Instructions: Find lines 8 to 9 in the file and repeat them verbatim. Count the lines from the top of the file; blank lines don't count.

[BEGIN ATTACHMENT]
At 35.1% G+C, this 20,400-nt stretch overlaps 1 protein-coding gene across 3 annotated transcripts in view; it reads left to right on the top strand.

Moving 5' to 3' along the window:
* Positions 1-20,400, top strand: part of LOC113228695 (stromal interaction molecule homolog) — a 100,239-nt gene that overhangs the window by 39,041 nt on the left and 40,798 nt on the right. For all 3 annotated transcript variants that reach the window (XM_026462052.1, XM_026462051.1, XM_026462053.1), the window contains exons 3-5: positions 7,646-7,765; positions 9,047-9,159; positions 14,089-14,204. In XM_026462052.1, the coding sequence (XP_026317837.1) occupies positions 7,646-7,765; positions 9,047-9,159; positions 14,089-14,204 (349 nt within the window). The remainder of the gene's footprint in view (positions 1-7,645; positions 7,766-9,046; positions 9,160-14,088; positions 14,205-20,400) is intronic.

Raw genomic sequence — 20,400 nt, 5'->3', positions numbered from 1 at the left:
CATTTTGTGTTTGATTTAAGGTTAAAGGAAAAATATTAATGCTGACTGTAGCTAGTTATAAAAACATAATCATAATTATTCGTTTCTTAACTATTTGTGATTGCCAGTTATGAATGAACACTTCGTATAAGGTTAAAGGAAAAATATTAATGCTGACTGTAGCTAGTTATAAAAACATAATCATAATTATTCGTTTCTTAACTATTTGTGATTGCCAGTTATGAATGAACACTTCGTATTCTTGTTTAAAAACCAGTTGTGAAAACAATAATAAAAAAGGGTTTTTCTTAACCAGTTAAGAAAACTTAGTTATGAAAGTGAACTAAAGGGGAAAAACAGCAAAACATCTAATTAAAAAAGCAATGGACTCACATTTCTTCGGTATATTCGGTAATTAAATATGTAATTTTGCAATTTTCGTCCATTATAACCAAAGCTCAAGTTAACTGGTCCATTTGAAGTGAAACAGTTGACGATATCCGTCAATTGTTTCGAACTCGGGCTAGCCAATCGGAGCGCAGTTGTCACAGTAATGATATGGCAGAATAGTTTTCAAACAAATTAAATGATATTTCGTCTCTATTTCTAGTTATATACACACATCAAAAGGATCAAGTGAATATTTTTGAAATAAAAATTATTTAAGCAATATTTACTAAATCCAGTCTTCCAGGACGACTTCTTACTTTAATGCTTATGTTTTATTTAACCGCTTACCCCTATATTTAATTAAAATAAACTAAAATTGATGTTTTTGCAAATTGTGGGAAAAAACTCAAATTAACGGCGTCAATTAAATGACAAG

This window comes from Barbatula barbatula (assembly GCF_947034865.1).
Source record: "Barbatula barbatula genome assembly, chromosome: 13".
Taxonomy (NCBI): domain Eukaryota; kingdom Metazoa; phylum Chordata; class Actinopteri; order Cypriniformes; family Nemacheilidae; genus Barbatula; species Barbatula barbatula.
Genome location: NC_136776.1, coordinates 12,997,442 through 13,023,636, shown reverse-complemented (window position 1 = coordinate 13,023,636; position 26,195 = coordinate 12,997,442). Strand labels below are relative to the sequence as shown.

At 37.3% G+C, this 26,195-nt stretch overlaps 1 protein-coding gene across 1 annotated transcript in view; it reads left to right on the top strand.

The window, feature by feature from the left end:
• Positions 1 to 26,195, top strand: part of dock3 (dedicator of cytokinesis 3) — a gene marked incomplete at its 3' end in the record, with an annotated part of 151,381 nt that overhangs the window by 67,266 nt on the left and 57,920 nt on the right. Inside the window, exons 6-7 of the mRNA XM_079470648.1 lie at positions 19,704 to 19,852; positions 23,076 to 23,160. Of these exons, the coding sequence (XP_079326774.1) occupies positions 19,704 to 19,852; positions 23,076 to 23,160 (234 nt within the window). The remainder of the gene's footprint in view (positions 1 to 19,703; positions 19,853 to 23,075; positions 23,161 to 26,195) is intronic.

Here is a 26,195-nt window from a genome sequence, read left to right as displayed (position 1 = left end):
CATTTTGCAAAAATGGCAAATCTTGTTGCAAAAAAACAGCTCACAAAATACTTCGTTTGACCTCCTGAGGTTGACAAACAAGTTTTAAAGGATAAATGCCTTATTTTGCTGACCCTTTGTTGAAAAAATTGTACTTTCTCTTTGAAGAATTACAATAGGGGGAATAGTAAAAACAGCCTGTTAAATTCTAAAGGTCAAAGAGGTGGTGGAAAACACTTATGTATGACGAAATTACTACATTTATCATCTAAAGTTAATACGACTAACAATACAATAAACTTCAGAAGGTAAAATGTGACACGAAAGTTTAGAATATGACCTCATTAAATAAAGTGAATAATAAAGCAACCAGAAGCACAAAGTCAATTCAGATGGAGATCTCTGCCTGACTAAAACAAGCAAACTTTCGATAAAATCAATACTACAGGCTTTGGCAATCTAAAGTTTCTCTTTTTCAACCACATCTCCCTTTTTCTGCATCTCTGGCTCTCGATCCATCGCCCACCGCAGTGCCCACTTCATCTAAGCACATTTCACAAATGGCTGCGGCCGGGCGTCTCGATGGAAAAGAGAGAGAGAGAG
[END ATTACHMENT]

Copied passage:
Taxonomy (NCBI): domain Eukaryota; kingdom Metazoa; phylum Chordata; class Actinopteri; order Cypriniformes; family Nemacheilidae; genus Barbatula; species Barbatula barbatula.
Genome location: NC_136776.1, coordinates 12,997,442 through 13,023,636, shown reverse-complemented (window position 1 = coordinate 13,023,636; position 26,195 = coordinate 12,997,442). Strand labels below are relative to the sequence as shown.